Riddick, the latest chapter of the groundbreaking saga that began with 2000’s hit sci-fi film Pitch Black and 2004’s The Chronicles of Riddick reunites writer/director David Twohy (A Perfect Getaway, The Fugitive) and star Vin Diesel (the Fast and Furious franchise, xXx). Diesel reprises his role as the antihero Riddick, a dangerous, escaped convict wanted by every bounty hunter in the known galaxy.
The infamous Riddick has been left for dead on a sun-scorched planet that appears to be lifeless. Soon, however, he finds himself fighting for survival against alien predators more lethal than any human he’s encountered. The only way off is for Riddick to activate an emergency beacon and alert mercenaries who rapidly descend to the planet in search of their bounty.
The first ship to arrive carries a new breed of merc, more lethal and violent, while the second is captained by a man whose pursuit of Riddick is more personal. With time running out and a storm on the horizon that no one could survive, his hunters won’t leave the planet without Riddick’s head as their trophy.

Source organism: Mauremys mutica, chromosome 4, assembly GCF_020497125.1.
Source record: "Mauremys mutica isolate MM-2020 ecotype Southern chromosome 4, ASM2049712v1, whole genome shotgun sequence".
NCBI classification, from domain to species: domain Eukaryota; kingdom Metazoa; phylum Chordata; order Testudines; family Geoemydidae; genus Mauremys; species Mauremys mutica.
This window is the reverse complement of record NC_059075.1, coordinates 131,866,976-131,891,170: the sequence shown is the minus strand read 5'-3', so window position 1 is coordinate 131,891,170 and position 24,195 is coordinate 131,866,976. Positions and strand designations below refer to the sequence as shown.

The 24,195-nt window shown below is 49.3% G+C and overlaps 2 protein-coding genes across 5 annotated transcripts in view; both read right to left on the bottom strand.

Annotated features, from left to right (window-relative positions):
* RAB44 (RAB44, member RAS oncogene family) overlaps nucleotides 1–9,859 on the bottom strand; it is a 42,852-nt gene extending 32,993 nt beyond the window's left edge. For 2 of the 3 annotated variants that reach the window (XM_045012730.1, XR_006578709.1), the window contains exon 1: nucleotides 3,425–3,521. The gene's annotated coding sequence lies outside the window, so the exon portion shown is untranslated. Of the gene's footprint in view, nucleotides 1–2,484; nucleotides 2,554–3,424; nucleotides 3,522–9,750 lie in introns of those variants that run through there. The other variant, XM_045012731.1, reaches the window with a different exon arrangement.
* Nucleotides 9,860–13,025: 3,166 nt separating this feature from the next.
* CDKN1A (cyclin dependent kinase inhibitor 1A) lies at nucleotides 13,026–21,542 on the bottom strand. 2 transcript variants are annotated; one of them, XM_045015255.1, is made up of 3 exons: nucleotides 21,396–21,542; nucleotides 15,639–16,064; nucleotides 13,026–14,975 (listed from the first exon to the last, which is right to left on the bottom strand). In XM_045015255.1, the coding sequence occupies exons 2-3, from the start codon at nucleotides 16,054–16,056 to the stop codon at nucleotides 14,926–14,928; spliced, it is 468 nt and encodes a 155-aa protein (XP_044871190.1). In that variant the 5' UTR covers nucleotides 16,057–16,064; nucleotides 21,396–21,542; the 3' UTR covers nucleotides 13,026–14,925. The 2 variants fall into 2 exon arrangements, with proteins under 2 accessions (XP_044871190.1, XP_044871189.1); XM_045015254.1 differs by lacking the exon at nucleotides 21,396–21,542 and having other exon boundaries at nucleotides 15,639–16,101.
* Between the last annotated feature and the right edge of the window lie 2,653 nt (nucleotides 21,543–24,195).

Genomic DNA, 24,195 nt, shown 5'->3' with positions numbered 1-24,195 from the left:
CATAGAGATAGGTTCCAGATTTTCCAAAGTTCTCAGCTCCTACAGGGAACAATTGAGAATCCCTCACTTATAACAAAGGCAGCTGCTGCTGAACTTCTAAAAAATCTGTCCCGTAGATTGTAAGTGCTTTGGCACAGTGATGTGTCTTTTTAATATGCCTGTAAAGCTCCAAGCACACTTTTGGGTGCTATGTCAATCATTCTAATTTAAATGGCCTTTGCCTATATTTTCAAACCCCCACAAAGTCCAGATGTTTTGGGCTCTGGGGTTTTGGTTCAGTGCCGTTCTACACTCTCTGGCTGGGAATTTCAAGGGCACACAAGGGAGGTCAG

I found the plot in this movie to be interesting and some of the action sequences, especially in which Riddick (Vin Diesel) takes on sea monsters and alien creatures, to be captivating. It really is like an alien world as he takes on creatures never seen on this earth to be sure. They are fierce and menacing and you wouldn’t want to meet them in the dark, especially suddenly in the dark. Riddick has been left on a yellowish, scorched planet and must defend himself against the various fierce creatures. As Riddick puts it, “There are bad days, then there are legendary bad days” and he’s had a lot of those recently when the story begins. When bounty hunters arrive on the planet, one in particular brings a box along and his goal is to leave with Riddick’s head inside. As you might imagine, it won’t be quite that easy.
Regrettably, the violence in this film is strong, definitely too strong to even come close to family friendly viewing. There is a lot of bloodshed and in one scene a man is decapitated with a sword and his bloody neck muscles and insides are grossly displayed on screen. To add to this is strong language and plenty of it, including the F bomb which was uttered a lot, as well as GD and JC. The F bomb is used sexually as well and there are strong sexual innuendos not to mention full frontal female nudity. Due to the excessive content, we are unable to award the film our Dove “Family-Approved” Seal.